In many respects, the regular satellites of the jovian planets in our solar system resemble the multiple-transiting multiple planet population that was found by the Kepler Mission. Orbital inclinations and eccentricities are small in both types of systems. The orbital periods typically range from days to weeks in both cases, and the mass ratios of satellites to primaries typically tend toward one part in ten thousand. It is thus reasonable to ask why the phenomenon of resonant repulsion die to secular spin-orbit resonance is not found among the jovian satellites, all of which have tiny tilts for their spin poles.

The answer lies in the spin rates of the giant planets, all of which spin relatively rapidly, causing them to bulge significantly at their equators. Jupiter does a full turn in only 9 hours 55 minutes and is noticeably squashed when viewed through a telescope. The quadrupole moment is the jargon for the quantified degree of spin-induced structural flattening. The giant planets’ large quadrupole moments force rapid orbital precession of their satellites. The frequency is substantially higher than the spin precession rates of the satellites can keep up with. As a consequence, all of the major regular satellites of the Jovian planets have their spin axes aligned with their orbit normals.

The parent stars of the Kepler multi-transiting, multiple-planet systems spin much more slowly than Jupiter or the Solar System’s other giant planets. The stars have lost the majority of their spin angular momentum through the process of magnetic braking. The quadrupole moments of the G, K, and M stars hosting Kepler-multiple planet systems are quite small. Our own Sun spins on its axis with a 27-day period, which is fairly typical, and red dwarfs tend to spin even more slowly. As a consequence, the precession periods of the Kepler planet’s orbits are driven primarily by planet-planet interactions and not by the stellar equatorial bulges.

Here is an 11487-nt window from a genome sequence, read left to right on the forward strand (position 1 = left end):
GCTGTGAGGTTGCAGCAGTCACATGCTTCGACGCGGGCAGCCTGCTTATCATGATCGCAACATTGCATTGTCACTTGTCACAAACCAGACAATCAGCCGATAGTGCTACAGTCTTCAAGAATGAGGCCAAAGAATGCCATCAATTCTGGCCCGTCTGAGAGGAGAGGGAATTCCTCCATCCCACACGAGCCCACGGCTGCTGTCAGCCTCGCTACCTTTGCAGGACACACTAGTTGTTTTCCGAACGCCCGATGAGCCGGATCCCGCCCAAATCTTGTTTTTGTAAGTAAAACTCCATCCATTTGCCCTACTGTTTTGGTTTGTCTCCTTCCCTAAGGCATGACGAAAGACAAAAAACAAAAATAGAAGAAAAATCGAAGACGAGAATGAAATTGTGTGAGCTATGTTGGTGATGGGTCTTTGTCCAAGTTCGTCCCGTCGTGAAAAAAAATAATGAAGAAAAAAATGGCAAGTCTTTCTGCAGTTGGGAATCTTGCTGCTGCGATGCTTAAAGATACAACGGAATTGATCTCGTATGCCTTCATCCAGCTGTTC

In the plot just below, the natural spin precession frequencies, \(\alpha\)‘s, and the orbital precession frequencies, \(\vert g \vert\)‘s, for the planets in Kepler’s multiple-transiting systems are tallied into histograms. The rate, \(\alpha\) of a planet’s spin precession depends on its internal structure, so that a planet that is highly centrally concentrated (a low \(k_2\)) precesses more slowly than one whose mass is more extended (a high \(k_2\)). The histograms for the spin and orbit rates (\(\alpha\)‘s and \(\vert g \vert\)‘s) show substantial overlap, and both reach peaks near a period of about 3,000 years.

In short, it is a suggestive coincidence that the orbital periods, the masses, the radii and the separations of the Kepler planets combine to generate similar rates of orbital precession and spin precession. This means that capture into spin orbit resonances may be quite likely for these planets.

Capture of a planet into secular spin-orbit resonance will naturally occur if the ratio of the planet’s orbital precession frequency to its spin precession frequency is slowly brought down to unity from above, that is, if \(\vert g \vert/\alpha \rightarrow 1\). This can happen if the planets in a system migrate toward orbital commensurability. This schematic diagram from our paper shows how the process works: